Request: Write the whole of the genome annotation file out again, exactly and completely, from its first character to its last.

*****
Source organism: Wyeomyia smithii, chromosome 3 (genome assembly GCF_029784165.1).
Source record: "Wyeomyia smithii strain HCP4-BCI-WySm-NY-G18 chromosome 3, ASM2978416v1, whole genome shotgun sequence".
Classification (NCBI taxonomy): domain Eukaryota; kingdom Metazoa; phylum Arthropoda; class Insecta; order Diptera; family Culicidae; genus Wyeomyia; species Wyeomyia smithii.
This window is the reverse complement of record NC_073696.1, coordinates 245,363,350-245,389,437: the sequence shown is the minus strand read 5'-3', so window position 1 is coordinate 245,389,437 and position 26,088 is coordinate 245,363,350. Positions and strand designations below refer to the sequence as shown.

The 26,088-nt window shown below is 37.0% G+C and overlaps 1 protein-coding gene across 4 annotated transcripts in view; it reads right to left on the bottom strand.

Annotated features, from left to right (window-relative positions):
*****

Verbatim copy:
Source organism: Wyeomyia smithii, chromosome 3 (genome assembly GCF_029784165.1).
Source record: "Wyeomyia smithii strain HCP4-BCI-WySm-NY-G18 chromosome 3, ASM2978416v1, whole genome shotgun sequence".
Classification (NCBI taxonomy): domain Eukaryota; kingdom Metazoa; phylum Arthropoda; class Insecta; order Diptera; family Culicidae; genus Wyeomyia; species Wyeomyia smithii.
This window is the reverse complement of record NC_073696.1, coordinates 245,363,350-245,389,437: the sequence shown is the minus strand read 5'-3', so window position 1 is coordinate 245,389,437 and position 26,088 is coordinate 245,363,350. Positions and strand designations below refer to the sequence as shown.

The 26,088-nt window shown below is 37.0% G+C and overlaps 1 protein-coding gene across 4 annotated transcripts in view; it reads right to left on the bottom strand.

Annotated features, from left to right (window-relative positions):